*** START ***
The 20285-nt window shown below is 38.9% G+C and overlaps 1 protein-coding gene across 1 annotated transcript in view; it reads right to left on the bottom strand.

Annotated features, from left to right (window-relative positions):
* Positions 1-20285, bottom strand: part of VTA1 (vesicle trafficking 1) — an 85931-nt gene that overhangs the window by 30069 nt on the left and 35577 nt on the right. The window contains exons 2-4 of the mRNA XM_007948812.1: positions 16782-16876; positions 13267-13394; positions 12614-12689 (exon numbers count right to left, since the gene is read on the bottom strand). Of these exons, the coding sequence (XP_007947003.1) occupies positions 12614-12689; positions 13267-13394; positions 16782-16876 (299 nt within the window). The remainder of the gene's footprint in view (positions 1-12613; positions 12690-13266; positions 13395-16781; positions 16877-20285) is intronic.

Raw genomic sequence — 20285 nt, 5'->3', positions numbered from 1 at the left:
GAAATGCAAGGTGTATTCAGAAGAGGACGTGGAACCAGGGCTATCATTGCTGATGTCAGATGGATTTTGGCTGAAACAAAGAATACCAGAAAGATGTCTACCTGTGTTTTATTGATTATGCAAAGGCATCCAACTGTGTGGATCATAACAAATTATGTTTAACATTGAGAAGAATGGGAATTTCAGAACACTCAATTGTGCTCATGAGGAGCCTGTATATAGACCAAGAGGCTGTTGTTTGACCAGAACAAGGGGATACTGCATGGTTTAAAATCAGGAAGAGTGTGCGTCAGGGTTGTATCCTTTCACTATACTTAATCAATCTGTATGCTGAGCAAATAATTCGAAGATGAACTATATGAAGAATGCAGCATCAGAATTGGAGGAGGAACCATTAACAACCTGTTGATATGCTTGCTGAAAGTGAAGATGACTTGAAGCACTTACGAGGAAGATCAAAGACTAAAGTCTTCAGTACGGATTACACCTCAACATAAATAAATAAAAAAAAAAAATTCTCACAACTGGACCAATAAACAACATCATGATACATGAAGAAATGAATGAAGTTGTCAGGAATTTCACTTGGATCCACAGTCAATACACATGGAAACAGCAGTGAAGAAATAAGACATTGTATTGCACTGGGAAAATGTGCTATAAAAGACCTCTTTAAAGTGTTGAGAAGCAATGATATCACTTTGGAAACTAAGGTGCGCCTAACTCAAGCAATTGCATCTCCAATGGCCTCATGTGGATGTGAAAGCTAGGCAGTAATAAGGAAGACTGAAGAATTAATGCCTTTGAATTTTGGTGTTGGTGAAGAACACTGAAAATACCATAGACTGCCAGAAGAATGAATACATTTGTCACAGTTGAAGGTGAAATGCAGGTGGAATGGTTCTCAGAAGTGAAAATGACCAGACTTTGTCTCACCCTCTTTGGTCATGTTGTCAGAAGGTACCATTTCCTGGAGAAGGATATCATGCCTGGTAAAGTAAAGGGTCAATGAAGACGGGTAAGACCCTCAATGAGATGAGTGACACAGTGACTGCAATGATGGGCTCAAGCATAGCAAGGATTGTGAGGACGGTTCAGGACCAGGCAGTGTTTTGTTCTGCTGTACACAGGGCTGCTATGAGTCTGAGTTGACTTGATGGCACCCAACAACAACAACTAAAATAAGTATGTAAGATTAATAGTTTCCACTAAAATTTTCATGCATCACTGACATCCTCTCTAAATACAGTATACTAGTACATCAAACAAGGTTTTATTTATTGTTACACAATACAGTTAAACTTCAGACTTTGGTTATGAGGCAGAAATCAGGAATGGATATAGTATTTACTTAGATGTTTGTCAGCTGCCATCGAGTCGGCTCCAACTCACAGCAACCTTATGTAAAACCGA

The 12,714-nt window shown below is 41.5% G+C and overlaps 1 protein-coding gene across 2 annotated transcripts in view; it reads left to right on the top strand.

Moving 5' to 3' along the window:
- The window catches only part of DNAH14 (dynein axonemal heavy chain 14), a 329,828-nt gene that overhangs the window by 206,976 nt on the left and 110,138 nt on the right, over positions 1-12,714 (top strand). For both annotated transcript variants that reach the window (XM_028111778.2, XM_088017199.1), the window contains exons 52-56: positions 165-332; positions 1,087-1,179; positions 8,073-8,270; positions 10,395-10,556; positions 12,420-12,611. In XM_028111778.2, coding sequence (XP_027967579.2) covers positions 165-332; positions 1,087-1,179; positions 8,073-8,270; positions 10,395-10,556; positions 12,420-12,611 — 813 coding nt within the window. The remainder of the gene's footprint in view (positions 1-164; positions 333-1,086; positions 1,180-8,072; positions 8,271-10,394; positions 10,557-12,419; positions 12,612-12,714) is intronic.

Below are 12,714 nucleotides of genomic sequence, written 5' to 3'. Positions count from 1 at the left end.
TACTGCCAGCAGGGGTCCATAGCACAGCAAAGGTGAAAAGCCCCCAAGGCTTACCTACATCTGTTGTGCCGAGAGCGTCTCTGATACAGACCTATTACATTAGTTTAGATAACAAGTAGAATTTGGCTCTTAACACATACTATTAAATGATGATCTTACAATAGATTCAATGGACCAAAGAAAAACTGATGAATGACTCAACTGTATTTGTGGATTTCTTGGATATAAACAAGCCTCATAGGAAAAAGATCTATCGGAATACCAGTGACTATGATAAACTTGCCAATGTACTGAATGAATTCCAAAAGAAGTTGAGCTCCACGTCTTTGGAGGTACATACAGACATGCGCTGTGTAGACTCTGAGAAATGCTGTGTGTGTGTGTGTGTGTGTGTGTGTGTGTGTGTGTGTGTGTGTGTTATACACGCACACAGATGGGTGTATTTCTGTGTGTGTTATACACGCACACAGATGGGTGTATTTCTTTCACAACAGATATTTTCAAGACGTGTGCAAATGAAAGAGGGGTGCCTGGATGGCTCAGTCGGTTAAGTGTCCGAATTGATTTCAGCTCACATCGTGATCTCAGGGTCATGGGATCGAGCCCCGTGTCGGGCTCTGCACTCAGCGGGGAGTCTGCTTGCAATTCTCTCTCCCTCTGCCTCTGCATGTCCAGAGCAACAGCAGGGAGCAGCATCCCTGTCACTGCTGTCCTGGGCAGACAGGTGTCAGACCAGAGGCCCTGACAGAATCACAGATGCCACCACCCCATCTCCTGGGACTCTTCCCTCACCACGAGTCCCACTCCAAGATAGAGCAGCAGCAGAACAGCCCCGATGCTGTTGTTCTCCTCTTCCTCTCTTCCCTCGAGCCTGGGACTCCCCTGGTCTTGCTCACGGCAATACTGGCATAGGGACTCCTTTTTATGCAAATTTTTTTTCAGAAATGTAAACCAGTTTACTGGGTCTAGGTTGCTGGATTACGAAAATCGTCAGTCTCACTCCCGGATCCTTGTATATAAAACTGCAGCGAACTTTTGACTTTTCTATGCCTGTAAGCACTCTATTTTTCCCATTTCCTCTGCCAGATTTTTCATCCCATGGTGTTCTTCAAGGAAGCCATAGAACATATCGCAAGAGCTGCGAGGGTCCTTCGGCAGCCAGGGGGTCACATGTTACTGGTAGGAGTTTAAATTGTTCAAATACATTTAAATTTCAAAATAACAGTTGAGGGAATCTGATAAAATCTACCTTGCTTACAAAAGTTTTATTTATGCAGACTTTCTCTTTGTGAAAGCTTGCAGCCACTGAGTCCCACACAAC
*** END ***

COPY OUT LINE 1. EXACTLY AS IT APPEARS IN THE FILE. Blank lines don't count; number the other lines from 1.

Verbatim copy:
The 20285-nt window shown below is 38.9% G+C and overlaps 1 protein-coding gene across 1 annotated transcript in view; it reads right to left on the bottom strand.